Founding board member of UC Irvine’s Center for Citizen Peacebuilding Ali Shakeri has finally been freed from Evin Prison in Tehran, Iran. Held in detention for 138 days, Shakeri was released last Monday on bail of 1 million rials, or about US $110,000. He was said to be staying with family members in Tehran until the judge in his case allowed him to leave the country.
Upon release, Shakeri, 59, called his wife, Zohreh, at their Lake Forest home. He then called his son Kaveh.
‘He just said that he has been released,’ Kaveh, a UCI alumnus, told the Orange County Register. ‘He was excited. … He told me ‘I love you’ and I told him I loved him as well.’
Prompted by an Aug. 27 phone call in which Shakeri sounded weak, tired and depressed, Kaveh decided to take action for the release of his father. Only that weekend, he had traveled to New York to visit Iranian President Mahmoud Ahmadinejad, who was attending the opening of the U.N. General Assembly. At a dinner on Sunday, Kaveh handed Ahmadinejad a letter requesting his father’s release from prison. Less than a day later, Shakeri was freed.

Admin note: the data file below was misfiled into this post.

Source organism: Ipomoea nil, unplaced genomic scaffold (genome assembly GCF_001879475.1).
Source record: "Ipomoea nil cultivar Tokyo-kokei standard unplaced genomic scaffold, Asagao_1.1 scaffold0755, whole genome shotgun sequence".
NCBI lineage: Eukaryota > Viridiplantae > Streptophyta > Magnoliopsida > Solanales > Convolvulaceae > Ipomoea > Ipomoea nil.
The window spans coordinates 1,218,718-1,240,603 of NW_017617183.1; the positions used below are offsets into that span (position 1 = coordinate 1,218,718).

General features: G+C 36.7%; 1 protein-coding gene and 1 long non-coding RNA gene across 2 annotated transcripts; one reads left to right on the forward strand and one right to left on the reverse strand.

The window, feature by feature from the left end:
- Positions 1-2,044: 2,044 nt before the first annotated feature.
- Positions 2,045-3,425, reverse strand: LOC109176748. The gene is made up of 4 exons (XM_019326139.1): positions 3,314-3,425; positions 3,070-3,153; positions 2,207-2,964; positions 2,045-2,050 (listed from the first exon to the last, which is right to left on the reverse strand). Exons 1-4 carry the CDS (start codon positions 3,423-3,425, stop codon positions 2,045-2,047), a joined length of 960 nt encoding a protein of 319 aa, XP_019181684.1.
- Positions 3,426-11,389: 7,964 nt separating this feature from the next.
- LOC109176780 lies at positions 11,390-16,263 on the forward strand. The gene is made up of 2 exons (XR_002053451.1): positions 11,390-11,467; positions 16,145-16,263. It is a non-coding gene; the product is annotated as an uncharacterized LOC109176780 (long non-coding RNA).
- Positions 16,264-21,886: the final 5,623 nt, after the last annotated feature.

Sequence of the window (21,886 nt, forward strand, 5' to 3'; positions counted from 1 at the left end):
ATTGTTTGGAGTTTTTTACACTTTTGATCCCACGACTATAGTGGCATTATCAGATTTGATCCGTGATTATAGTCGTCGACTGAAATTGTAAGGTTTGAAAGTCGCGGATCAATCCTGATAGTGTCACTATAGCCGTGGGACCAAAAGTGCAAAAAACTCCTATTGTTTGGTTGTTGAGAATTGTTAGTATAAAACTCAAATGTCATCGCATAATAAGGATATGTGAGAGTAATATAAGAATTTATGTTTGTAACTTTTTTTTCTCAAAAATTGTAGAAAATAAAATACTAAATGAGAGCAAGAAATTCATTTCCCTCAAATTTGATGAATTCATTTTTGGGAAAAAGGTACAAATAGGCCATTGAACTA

Kaveh Shakeri said he was unsure whether his plea had prompted his father’s release, but his father’s call allowed him and his family to finally breathe a sigh of relief.
‘I haven’t heard from him in well over four months,’ he said. ‘Normally, I speak to him on a daily or every-other-day basis, so we’re hoping to actually catch up soon.’
Shakeri had traveled to Iran on March 14 to visit his ailing mother, who passed away during his visit. While waiting for his flight back to the United States on May 8, Shakeri was arrested at the airport and held on security-related charges. He and three other Iranian-Americans were sent to Evin Prison, two of whom were accused of trying to undermine national security by encouraging a ‘velvet revolution.’ All but Shakeri were freed in August and earlier this month.
The reason for Shakeri’s imprisonment, however, is still unclear. His release also occurred without explanation. But his family, who for months worked quietly to free Shakeri by creating the Free Ali Shakeri Campaign, is not complaining.
‘I really don’t care what the cause for my dad’s release was,’ Kaveh told the Register. ‘My dad is free.’